Search Results for: "community benefit"
Community Health Centers serve more than 22 million people at more than 9,000 sites located throughout all 50 states and U.S. territories, and have become needed health centers in particular for people newly insured under the Affordable Care Act (ACA) who have not previously had relationships with healthcare providers.
The National Association of Community Health Centers (NACHC) was organized in 1971 and works with a network of state health center and primary care organizations to serve health centers in several ways, including to:
- Provide research-based advocacy for health centers and their clients.
- Educate the public about the mission and value of health centers.
- Train and provide technical assistance to health center staff and boards.
- Develop alliances with private partners and key stakeholders to foster the delivery of primary health care services to communities in need.
Ronald A. Yee, MD, became chief medical officer of the NACHC last year. NewPublicHealth recently spoke with Yee about the mission of health centers and their new roles under the Affordable Care Act.
NewPublicHealth: What field of medicine did you practice before taking on your new role?
Ronald A. Yee: I am a family physician. I worked for 20 years at a community migrant health center in Fresno County. I basically practiced full-scope family medicine including obstetrics, so I was delivering babies up until October of last year when I came to NACHC. So I was on the frontlines doing patient care and I was also the chief medical officer for our health center. I got involved earlier in my career with NACHC on a state and then national level, was on the board and then became chief medical officer.
NPH: Who is most likely to use the services of a community health center?
Yee: Health centers provide about one quarter of all the primary care visits for low-income populations, which include about one in seven people who are uninsured, or one out of every 15 Americans. With the roll out of the Affordable Care Act we’re seeing a big surge in demand among the newly insured, whether that’s through Medicaid expansions or the health insurance exchanges. Many of our patients who previously paid on a sliding scale basis are now covered through the ACA, which is helping us extend the funding we have.
The changing environment for health departments under the Affordable Care Act (ACA) was the focus of a very well attended early morning session at the American Public Health Association (APHA) annual meeting in Boston today, moderated by APHA public health policy analyst Vanessa Forsberg, MPP.
Hospitals and private health care providers will soon be competing with health departments for clinical services such as immunizations for a newly insured population, according to Forsberg. However collaboration may help departments keep and grow clinical services, as well as collaborate with new partners under other new ACA rules, such as community benefit requirements for hospitals to improve population and individual health.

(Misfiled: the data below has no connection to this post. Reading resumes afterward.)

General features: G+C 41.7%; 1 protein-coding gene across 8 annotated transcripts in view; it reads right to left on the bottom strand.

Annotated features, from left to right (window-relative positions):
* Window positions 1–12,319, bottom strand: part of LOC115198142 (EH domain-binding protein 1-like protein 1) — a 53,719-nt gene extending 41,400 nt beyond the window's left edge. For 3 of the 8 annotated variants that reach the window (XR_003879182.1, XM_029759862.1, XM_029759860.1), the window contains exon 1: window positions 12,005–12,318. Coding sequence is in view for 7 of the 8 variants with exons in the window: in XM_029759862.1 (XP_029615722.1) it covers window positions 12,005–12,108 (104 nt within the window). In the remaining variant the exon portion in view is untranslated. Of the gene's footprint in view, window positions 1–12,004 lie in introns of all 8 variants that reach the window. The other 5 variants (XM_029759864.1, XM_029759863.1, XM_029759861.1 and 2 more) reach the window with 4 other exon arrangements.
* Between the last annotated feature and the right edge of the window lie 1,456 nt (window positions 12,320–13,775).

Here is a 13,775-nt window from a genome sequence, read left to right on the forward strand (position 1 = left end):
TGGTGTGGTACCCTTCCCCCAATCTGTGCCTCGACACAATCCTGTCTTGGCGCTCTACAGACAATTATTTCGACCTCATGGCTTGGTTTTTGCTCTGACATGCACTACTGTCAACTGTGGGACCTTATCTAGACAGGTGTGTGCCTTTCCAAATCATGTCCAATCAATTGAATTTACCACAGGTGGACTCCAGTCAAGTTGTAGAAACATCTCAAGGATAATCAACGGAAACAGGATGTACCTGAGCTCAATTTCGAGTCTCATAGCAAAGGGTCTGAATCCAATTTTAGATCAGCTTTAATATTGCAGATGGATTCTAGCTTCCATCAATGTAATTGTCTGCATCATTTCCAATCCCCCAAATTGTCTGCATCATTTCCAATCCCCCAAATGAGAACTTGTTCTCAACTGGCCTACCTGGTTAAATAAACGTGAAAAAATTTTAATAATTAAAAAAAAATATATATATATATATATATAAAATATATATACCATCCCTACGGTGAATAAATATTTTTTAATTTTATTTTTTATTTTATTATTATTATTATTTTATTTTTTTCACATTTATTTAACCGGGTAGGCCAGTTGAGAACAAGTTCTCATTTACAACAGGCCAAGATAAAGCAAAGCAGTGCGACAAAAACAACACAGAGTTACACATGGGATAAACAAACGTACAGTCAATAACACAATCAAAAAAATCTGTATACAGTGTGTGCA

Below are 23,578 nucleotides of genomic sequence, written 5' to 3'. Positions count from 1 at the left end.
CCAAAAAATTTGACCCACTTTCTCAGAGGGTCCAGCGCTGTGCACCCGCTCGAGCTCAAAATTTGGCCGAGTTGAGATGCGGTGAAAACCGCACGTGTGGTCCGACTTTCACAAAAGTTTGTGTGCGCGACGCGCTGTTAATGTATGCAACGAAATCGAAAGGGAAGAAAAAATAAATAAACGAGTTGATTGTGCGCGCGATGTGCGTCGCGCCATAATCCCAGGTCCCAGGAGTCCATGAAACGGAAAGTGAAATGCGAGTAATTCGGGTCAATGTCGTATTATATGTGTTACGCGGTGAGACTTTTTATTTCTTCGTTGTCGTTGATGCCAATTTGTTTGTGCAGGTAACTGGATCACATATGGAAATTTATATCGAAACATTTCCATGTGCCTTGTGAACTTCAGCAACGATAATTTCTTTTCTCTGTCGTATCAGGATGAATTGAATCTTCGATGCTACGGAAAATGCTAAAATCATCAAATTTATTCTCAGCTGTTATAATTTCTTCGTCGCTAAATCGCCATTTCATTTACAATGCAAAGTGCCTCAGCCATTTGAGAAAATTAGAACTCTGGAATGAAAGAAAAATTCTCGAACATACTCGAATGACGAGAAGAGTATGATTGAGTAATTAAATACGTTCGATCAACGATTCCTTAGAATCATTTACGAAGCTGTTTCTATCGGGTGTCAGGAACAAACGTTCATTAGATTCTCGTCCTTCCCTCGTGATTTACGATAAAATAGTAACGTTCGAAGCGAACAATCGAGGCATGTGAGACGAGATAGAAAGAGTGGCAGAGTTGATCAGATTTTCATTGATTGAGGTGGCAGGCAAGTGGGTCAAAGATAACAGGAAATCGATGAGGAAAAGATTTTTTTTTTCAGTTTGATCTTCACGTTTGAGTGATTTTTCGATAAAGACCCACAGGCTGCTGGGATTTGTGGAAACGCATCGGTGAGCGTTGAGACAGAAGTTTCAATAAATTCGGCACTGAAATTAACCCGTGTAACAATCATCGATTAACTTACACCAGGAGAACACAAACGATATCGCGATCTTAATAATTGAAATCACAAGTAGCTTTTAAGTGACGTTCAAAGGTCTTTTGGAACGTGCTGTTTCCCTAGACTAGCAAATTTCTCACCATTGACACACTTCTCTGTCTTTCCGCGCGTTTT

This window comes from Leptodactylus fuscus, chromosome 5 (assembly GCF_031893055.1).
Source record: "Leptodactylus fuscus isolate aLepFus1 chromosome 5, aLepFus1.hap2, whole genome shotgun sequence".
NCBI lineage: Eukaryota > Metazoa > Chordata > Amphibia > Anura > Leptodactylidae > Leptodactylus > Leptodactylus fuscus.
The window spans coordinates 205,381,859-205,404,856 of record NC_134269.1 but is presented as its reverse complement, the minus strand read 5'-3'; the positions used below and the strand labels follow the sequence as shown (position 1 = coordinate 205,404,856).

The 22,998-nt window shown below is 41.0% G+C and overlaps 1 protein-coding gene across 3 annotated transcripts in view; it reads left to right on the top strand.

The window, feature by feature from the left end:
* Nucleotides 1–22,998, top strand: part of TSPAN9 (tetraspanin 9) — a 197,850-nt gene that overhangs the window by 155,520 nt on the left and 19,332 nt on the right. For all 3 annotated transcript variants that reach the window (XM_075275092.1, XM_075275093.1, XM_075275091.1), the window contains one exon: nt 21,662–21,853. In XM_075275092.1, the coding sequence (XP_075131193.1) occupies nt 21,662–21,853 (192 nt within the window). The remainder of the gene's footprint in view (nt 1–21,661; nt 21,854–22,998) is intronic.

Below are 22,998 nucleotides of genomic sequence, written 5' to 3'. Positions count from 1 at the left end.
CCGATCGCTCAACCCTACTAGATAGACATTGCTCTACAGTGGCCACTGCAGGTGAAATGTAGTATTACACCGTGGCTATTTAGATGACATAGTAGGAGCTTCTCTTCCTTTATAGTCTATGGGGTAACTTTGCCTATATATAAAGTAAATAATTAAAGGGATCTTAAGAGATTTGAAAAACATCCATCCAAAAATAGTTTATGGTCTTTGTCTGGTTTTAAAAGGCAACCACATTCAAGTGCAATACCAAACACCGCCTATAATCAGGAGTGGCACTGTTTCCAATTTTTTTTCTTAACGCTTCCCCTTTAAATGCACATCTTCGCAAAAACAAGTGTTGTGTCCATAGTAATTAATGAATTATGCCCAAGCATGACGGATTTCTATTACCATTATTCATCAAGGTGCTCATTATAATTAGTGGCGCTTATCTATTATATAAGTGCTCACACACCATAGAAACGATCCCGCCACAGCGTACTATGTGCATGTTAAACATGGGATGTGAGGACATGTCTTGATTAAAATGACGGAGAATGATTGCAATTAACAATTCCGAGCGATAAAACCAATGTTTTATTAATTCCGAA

“There’s a lot of innovation, a lot of people moving into that space and this is a clarion call to say public health had a head start and don’t let the space be taken from you, learn the finance side,” said James Corbett, M.Div, JD, an ethics fellow at the Harvard Medical School and vice president of charity care and ethics at the Steward Health Care System in Boston.
Opportunities for health departments, says Corbett, include focusing on addressing disparities, preventive health, innovative programs and partnerships that improve care and reduce costs.
A key example Corbett shared was a decision by Steward to hire community health workers whose services can be billed for under the ACA beginning January 1. Corbett says he looked at the hospital’s bad debt documentation by language and found trends, then convinced the hospital’s CEO to allow him to hire community workers who got iPads and then went out into the community to visit patients who hadn’t paid bills. They were able to use the devices to record identification and other information, then help the patients sign up for Medicaid and other assistance that allowed them to be covered and the health system to be paid.
At the recent Place Matters: Exploring the Intersections of Health and Economic Justice conference in Washington, D.C., David J. Erickson, PhD, was a key member of a panel called “What Works for America’s Communities?” Dr. Erickson, who is director of the Center for Community Development Investment at the Federal Reserve Bank of San Francisco, has been a key leader in a Healthy Communities collaboration between the Federal Reserve and the Robert Wood Johnson Foundation. The joint effort has convened more than ten conferences around the country and released numerous publications, including an article in Health Affairs about partnerships to improve the wellbeing of low-income people.
>>Read more reporting from the Place Matters conference, in a Q&A with David Williams of the Harvard School of Public Health and the RWJF Commission to Build a Healthier America.
NewPublicHealth spoke with Dr. Erickson at the Place Matters meeting.
NewPublicHealth: Are the Healthy Communities conferences continuing?